After this, Sha'ul left Athens and went to Corinth,
where he met a Jewish man named Aquila, originally from Pontus but having recently come with his wife Priscilla from Italy, because Claudius had issued a decree expelling all the Jews from Rome. Sha'ul went to see them;
and because he had the same trade as they, making tents, he stayed on with them; and they worked together.
Sha'ul also began carrying on discussions every Shabbat in the synagogue, where he tried to convince both Jews and Greeks.
But after Sila and Timothy arrived from Macedonia, Sha'ul felt pressed by the urgency of the message and testified in depth to the Jews that Yeshua is the Messiah.
However when they set themselves against him and began hurling insults, he shook out his clothes and said to them, "Your blood be on your own heads! For my part, I am clean; from now on, I will go to the Goyim!"
So he left them and went into the home of a "God-fearer" named Titius Justus, whose house was right next door to the synagogue.
Crispus, the president of the synagogue, came to trust in the Lord, along with his whole household; also many of the Corinthians who heard trusted and were immersed.
One night, in a vision, the Lord said to Sha'ul, "Don't be afraid, but speak right up, and don't stop,
because I am with you. No one will succeed in harming you, for I have many people in this city."
So Sha'ul stayed there for a year and a half, teaching them the word of God.
But when Gallio became the Roman governor of Achaia, the unbelieving Jews made a concerted attack on Sha'ul and took him to court,
saying, "This man is trying to persuade people to worship God in ways that violate the Torah."
Sha'ul was just about to open his mouth, when Gallio said to the Jews, "Listen, you Jews, if this were a case of inflicted injury or a serious crime, I could reasonably be expected to hear you out patiently.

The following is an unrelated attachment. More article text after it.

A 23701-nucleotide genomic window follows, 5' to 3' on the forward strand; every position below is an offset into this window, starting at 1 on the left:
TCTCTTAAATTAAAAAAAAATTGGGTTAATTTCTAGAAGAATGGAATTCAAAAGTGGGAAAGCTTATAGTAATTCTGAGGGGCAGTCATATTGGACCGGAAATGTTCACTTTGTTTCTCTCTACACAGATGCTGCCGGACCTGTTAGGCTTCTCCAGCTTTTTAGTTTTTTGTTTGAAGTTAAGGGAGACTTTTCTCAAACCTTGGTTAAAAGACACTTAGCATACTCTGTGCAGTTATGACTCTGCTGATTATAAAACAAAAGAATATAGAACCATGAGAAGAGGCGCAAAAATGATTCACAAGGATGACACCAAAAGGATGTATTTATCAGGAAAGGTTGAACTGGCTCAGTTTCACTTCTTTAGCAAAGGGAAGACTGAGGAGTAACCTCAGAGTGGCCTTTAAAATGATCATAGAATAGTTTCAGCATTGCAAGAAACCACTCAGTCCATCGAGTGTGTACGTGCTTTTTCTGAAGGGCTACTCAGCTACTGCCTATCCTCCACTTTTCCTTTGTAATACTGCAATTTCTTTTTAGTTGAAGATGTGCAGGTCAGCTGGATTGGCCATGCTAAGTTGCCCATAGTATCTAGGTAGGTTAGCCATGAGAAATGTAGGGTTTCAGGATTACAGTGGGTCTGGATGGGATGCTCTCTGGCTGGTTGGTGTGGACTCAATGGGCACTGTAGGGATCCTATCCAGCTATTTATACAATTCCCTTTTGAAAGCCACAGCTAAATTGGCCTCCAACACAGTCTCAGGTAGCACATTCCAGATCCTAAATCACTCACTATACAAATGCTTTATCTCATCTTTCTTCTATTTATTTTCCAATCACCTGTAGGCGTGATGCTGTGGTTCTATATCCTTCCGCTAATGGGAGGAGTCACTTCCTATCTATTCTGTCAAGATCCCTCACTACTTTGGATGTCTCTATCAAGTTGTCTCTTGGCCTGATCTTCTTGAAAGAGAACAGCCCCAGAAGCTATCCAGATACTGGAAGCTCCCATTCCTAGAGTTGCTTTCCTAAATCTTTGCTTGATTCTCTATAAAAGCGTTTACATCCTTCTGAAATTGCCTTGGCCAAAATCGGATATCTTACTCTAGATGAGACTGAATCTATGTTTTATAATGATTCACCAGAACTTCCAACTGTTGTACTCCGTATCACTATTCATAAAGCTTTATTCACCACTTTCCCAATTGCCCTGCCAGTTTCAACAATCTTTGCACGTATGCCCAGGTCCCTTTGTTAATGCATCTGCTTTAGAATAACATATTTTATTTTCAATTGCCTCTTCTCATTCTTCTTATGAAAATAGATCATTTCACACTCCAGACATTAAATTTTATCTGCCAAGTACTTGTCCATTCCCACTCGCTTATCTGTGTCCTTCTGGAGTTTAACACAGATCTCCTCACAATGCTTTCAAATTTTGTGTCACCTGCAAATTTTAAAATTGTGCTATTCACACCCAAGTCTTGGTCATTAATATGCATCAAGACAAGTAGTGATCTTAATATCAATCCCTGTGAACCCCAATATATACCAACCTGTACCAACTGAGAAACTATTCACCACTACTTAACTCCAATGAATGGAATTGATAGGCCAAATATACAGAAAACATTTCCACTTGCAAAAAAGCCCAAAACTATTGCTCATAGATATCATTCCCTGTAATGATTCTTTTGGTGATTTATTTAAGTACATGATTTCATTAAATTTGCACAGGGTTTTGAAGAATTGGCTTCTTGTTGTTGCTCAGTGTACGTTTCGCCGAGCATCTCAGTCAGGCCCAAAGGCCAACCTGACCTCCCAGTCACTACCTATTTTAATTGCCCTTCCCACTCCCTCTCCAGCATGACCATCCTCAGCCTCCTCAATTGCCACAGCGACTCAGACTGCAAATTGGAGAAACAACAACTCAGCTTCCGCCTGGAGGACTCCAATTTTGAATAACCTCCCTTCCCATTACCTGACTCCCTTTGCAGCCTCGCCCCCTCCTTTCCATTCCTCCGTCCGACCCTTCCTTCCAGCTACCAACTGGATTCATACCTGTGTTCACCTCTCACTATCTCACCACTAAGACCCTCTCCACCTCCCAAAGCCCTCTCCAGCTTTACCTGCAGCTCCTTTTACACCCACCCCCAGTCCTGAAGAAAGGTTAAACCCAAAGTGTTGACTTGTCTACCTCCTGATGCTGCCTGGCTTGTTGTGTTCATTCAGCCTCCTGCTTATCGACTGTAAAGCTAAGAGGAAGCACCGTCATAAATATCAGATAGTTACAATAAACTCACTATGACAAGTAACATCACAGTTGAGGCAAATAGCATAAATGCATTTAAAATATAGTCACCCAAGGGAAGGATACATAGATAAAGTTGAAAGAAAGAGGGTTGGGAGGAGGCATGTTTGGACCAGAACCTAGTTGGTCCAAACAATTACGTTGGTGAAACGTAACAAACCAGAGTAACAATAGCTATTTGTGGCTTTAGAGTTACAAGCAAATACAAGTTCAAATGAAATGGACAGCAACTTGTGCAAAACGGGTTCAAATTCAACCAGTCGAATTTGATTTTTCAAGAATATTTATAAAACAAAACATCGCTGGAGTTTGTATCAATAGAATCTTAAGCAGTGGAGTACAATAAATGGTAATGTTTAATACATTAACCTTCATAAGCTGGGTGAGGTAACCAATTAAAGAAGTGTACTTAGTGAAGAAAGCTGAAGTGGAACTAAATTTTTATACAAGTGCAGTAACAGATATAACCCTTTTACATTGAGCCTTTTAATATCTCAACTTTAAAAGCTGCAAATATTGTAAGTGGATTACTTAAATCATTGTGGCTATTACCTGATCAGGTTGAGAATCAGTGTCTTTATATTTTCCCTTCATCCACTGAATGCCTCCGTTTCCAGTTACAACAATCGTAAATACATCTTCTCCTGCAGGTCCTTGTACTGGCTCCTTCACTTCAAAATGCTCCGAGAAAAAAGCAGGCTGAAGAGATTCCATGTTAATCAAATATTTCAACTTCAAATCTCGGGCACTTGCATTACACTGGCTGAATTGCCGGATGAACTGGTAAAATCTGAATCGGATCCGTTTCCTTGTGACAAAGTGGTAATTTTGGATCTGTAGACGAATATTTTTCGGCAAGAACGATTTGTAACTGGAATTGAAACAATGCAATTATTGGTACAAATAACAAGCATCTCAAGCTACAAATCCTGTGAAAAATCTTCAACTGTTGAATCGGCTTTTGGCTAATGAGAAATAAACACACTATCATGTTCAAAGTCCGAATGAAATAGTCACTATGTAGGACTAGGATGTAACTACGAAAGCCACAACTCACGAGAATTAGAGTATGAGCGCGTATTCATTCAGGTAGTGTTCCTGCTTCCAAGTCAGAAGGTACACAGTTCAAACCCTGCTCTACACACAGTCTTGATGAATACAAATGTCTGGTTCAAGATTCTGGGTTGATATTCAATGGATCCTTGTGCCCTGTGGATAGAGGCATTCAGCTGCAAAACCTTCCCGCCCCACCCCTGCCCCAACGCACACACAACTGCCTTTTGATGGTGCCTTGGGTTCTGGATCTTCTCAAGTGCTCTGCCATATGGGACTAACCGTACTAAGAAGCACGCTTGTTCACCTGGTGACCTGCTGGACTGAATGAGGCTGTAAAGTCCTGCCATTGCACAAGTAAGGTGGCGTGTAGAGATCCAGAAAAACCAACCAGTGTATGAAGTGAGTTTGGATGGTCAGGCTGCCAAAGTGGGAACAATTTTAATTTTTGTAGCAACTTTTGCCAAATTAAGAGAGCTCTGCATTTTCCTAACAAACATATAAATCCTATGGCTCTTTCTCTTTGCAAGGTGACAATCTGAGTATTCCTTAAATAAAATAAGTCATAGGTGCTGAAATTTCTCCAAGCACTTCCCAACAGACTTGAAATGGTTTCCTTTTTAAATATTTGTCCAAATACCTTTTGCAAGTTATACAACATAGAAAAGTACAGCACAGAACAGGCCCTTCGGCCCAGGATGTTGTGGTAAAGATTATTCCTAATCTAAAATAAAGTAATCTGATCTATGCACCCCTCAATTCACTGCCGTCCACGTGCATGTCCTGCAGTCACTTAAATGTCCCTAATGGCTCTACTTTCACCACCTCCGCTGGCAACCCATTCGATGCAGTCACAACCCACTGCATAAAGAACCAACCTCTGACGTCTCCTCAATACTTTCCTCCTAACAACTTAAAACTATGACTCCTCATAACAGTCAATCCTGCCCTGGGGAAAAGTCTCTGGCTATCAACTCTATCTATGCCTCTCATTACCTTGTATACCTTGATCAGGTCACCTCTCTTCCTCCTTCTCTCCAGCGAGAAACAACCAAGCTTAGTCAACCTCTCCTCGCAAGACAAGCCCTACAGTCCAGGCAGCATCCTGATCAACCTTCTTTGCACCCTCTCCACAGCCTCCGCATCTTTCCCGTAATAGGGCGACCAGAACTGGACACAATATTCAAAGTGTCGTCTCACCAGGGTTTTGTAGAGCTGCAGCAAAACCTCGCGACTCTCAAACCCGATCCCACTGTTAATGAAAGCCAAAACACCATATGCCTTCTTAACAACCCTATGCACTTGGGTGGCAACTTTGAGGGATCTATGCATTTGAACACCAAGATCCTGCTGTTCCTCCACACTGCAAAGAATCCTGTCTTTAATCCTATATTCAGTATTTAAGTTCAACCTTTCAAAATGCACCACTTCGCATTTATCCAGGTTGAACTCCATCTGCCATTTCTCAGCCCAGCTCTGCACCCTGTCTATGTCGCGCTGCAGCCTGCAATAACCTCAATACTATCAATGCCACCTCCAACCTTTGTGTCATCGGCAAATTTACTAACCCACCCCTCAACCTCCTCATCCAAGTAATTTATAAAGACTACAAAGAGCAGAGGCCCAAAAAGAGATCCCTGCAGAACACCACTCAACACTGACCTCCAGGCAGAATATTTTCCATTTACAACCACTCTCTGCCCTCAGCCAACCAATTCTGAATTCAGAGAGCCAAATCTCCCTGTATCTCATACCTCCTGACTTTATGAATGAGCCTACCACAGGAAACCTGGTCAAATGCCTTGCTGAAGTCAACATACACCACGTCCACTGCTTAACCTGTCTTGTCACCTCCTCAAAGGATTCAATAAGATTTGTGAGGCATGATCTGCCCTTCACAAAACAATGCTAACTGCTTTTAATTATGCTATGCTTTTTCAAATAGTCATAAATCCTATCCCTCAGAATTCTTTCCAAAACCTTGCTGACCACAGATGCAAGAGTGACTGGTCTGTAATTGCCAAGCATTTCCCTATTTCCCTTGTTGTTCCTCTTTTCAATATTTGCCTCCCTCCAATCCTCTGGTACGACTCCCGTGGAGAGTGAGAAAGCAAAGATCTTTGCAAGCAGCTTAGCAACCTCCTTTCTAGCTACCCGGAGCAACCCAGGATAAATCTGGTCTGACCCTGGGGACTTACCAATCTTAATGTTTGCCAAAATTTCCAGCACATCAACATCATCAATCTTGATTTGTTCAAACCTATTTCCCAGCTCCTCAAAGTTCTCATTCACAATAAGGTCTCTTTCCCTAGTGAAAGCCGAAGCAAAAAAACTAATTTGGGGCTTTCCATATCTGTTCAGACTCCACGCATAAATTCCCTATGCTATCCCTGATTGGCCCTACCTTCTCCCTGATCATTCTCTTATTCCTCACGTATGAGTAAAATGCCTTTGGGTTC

But since it involves questions about words and names and your own law, then you must deal with it yourselves. I flatly refuse to judge such matters."
And he had them ejected from the court.
They all grabbed Sosthenes, the president of the synagogue, and gave him a beating in full view of the bench; but Gallio showed no concern whatever.
Sha'ul remained for some time, then said good-bye to the brothers and sailed off to Syria, after having his hair cut short in Cenchrea, because he had taken a vow; with him were Priscilla and Aquila.
They came to Ephesus, and he left them there; but he himself went into the synagogue and held dialogue with the Jews.
When they asked him to stay with them longer, he declined;
however, in his farewell he said, "God willing, I will come back to you." Then he set sail from Ephesus.
After landing at Caesarea, he went up to Yerushalayim and greeted the Messianic community. Then he came down to Antioch,
spent some time there, and afterwards set out and passed systematically through the region of Galatia and Phrygia, strengthening all the talmidim.
Meanwhile, a Jewish man named Apollos, a native of Alexandria, came to Ephesus. He was an eloquent speaker with a thorough knowledge of the Tanakh.
This man had been informed about the Way of the Lord, and with great spiritual fervor he spoke and taught accurately the facts about Yeshua, but he knew only the immersion of Yochanan.
He began to speak out boldly in the synagogue; but when Priscilla and Aquila heard him, they took him aside and explained to him the Way of God in fuller detail.
When he made plans to cross over into Achaia, the brothers encouraged him and wrote the talmidim there to welcome him. On arrival, he greatly helped those who through grace had come to trust;
for he powerfully and conclusively refuted the unbelieving Jews in public, demonstrating by the Tanakh that Yeshua is the Messiah.